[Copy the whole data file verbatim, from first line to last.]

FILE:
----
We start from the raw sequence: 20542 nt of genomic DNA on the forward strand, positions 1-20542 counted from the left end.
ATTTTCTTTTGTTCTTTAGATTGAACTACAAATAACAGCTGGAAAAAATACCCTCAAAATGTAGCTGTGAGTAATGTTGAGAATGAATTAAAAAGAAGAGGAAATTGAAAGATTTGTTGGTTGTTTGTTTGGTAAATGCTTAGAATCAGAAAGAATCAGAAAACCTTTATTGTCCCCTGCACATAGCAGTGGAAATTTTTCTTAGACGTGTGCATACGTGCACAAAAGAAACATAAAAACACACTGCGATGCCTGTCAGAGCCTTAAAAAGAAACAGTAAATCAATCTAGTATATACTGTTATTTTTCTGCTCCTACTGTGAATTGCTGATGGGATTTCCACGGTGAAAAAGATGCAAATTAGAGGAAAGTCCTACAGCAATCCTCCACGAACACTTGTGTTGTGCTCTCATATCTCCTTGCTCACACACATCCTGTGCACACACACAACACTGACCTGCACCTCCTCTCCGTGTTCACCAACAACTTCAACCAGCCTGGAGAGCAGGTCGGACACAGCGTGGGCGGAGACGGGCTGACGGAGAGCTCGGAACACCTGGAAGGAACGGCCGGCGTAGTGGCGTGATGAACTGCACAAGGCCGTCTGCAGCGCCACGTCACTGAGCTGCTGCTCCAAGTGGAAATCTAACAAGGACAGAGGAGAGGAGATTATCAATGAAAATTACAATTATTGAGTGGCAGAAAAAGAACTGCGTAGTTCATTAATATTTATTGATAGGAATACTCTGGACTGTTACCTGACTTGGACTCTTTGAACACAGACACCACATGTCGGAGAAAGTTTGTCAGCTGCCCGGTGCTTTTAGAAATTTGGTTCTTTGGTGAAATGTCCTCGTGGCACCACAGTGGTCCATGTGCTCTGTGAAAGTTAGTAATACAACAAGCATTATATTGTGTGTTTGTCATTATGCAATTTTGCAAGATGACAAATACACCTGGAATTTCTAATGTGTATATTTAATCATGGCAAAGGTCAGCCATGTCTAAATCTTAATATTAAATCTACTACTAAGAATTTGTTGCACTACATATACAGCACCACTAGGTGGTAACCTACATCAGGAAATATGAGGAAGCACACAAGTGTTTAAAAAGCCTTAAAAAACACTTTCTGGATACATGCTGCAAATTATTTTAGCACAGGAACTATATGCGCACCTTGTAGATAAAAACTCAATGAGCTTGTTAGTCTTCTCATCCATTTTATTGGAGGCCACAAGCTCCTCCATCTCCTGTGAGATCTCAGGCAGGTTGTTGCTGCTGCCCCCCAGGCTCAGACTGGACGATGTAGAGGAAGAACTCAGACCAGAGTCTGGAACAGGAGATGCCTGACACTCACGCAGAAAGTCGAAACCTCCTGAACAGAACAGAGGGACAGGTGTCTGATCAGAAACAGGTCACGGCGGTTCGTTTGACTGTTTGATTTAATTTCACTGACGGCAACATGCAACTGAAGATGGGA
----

We start from the raw sequence: 20542 nt of genomic DNA on the forward strand, positions 1-20542 counted from the left end.
ATTTTCTTTTGTTCTTTAGATTGAACTACAAATAACAGCTGGAAAAAATACCCTCAAAATGTAGCTGTGAGTAATGTTGAGAATGAATTAAAAAGAAGAGGAAATTGAAAGATTTGTTGGTTGTTTGTTTGGTAAATGCTTAGAATCAGAAAGAATCAGAAAACCTTTATTGTCCCCTGCACATAGCAGTGGAAATTTTTCTTAGACGTGTGCATACGTGCACAAAAGAAACATAAAAACACACTGCGATGCCTGTCAGAGCCTTAAAAAGAAACAGTAAATCAATCTAGTATATACTGTTATTTTTCTGCTCCTACTGTGAATTGCTGATGGGATTTCCACGGTGAAAAAGATGCAAATTAGAGGAAAGTCCTACAGCAATCCTCCACGAACACTTGTGTTGTGCTCTCATATCTCCTTGCTCACACACATCCTGTGCACACACACAACACTGACCTGCACCTCCTCTCCGTGTTCACCAACAACTTCAACCAGCCTGGAGAGCAGGTCGGACACAGCGTGGGCGGAGACGGGCTGACGGAGAGCTCGGAACACCTGGAAGGAACGGCCGGCGTAGTGGCGTGATGAACTGCACAAGGCCGTCTGCAGCGCCACGTCACTGAGCTGCTGCTCCAAGTGGAAATCTAACAAGGACAGAGGAGAGGAGATTATCAATGAAAATTACAATTATTGAGTGGCAGAAAAAGAACTGCGTAGTTCATTAATATTTATTGATAGGAATACTCTGGACTGTTACCTGACTTGGACTCTTTGAACACAGACACCACATGTCGGAGAAAGTTTGTCAGCTGCCCGGTGCTTTTAGAAATTTGGTTCTTTGGTGAAATGTCCTCGTGGCACCACAGTGGTCCATGTGCTCTGTGAAAGTTAGTAATACAACAAGCATTATATTGTGTGTTTGTCATTATGCAATTTTGCAAGATGACAAATACACCTGGAATTTCTAATGTGTATATTTAATCATGGCAAAGGTCAGCCATGTCTAAATCTTAATATTAAATCTACTACTAAGAATTTGTTGCACTACATATACAGCACCACTAGGTGGTAACCTACATCAGGAAATATGAGGAAGCACACAAGTGTTTAAAAAGCCTTAAAAAACACTTTCTGGATACATGCTGCAAATTATTTTAGCACAGGAACTATATGCGCACCTTGTAGATAAAAACTCAATGAGCTTGTTAGTCTTCTCATCCATTTTATTGGAGGCCACAAGCTCCTCCATCTCCTGTGAGATCTCAGGCAGGTTGTTGCTGCTGCCCCCCAGGCTCAGACTGGACGATGTAGAGGAAGAACTCAGACCAGAGTCTGGAACAGGAGATGCCTGACACTCACGCAGAAAGTCGAAACCTCCTGAACAGAACAGAGGGACAGGTGTCTGATCAGAAACAGGTCACGGCGGTTCGTTTGACTGTTTGATTTAATTTCACTGACGGCAACATGCAACTGAAGATGGGA